Now and then, just because it’s my blog, and no one else’s, I get to use it just to vent, just to say what I find really irritating in daily life. That, and because, even though there is so much to say about politics and government these days, I do get fatigued with saying it. So, here goes: if you have never heard a guy of sufficient age to wear caps with statements like, “Don’t Forget My Senior Citizen Discount,” list things he would like to see disappear, here’s your chance. These are in no particular order, and not by any means exhaustive, just on my mind today.
Highway “work zones”
Don’t deny it. I know these get to you, too. I’m just going to describe what they are and why they cause me to lapse into rages. Last month, my wife and I were on a long road trip. Each stop on the trip had a purpose, some for career reasons (Hers, not mine: I’ve been out to pasture for a while now…) and some for family reasons. In the space of 13 days, we passed through (or stopped in) a total of eight different states, some of them twice, since we were making a round trip, and covered more than 2000 miles.
During this time, we traveled on mostly interstate highways, those ribbons of concrete or asphalt with limited access and multiple lanes in each direction, designed for high-speed travel. I drove at or just over the speed limit, which most often was 65 or 70 miles an hour (104 to 113 kph, for non-US readers) for fairly long stretches, when there suddenly would appear a temporary road sign, warning of a work zone for the next ___ miles, reduced speed for the duration of the work zone, blocked-off lanes, and, often, the threat of doubled fines for speeding throughout the zone.
No problem, right? Roads do have to be maintained, right? And surely an abundance of care would dictate slowing traffic. All good points! On the other hand, we passed through at least fifteen such zones on this trip, often at the cost of much travel time lost due to slow passage, and how many of these sites were actually being, you know…worked on? ONE. Driving on mostly weekdays, and almost exclusively during daylight hours, I counted exactly one of these work sites actually hosting workers. You protest that surely there were many places where a square of pavement had been removed, requiring closure of a lane so that unwary motorists would not fall in, or that paving in progress or incomplete bridges or whatever, but…no. Most of these areas just represented long stretches where barricades or orange barrels or traffic cones closed off lanes, causing congestion in the open lanes, and a slowdown of the highway in general, with no work apparent. And such, I suspect, is the condition of many roads during the summer months across the USA.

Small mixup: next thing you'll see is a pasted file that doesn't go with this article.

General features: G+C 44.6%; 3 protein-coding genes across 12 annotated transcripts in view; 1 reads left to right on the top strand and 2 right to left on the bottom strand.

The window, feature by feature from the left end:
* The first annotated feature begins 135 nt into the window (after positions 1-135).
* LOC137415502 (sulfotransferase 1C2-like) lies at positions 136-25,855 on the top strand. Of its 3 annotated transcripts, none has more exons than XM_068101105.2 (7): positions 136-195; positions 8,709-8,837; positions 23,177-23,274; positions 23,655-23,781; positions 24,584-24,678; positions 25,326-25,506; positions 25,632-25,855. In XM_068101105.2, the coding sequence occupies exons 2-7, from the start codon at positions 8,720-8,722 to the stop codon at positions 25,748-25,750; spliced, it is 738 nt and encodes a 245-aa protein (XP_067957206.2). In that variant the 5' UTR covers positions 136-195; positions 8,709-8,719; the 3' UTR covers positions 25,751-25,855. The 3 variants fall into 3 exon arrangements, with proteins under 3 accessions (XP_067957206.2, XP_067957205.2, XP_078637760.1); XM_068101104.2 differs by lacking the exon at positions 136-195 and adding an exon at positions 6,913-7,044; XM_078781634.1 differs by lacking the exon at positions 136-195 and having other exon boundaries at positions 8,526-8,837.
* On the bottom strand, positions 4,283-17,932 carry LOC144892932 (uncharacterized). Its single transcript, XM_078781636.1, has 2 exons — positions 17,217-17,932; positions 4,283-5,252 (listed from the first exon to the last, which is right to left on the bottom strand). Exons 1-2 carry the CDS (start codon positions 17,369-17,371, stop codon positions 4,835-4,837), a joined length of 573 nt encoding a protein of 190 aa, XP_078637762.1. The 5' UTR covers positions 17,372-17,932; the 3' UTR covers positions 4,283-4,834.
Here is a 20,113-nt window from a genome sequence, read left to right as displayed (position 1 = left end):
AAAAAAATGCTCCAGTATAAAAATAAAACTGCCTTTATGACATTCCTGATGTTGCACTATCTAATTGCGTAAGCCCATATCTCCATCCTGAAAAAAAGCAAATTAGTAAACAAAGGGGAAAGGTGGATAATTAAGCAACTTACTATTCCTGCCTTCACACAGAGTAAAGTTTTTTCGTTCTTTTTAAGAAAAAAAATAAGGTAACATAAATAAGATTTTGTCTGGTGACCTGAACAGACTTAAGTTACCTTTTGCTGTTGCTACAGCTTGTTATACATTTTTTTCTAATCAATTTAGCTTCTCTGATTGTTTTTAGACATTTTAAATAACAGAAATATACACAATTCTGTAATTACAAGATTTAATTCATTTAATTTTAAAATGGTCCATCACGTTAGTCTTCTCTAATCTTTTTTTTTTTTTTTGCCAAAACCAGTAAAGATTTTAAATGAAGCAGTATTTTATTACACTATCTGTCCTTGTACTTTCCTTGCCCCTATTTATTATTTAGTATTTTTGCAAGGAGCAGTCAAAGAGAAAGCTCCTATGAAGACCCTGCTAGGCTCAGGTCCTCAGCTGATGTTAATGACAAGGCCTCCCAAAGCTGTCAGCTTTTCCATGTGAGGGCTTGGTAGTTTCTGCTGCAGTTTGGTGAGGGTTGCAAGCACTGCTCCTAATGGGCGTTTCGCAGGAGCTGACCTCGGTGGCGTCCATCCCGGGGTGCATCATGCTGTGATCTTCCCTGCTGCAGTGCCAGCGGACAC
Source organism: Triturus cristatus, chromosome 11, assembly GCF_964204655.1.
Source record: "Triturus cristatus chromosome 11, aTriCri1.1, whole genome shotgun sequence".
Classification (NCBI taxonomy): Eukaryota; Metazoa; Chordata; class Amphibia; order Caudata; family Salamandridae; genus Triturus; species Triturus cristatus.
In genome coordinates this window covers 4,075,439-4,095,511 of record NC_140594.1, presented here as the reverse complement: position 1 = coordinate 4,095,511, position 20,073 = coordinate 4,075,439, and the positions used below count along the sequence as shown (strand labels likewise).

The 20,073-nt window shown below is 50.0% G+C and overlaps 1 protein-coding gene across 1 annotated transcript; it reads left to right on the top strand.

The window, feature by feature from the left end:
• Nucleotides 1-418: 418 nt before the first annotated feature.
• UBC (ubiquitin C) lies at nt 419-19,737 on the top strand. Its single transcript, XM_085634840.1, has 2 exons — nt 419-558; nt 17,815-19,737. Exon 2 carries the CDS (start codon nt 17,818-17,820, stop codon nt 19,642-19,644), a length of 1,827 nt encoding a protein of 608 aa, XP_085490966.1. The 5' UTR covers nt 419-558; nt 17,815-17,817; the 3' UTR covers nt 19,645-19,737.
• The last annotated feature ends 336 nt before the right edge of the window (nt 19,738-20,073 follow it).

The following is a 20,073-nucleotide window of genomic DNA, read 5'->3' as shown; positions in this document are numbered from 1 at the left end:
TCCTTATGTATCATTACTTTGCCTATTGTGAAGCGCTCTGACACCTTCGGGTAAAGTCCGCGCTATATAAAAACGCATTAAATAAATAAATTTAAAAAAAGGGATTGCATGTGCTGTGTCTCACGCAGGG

Hostility between generations based on stereotypical assumptions
I’ve mentioned that I am a member of the large group of the population that social scientists christened “baby boomers.” Once you know that, you know…well…uh, just that. You know how old I am within broad parameters, and you (may) know, more or less, conditions in the country when I passed through childhood, adolescence, etc. You do not know anything about my work habits, my likes or dislikes in food, cars, movies, vacations, etc. What you think you know is likely a collection of stereotypes picked up from satirical references in mass media or, increasingly, through social media.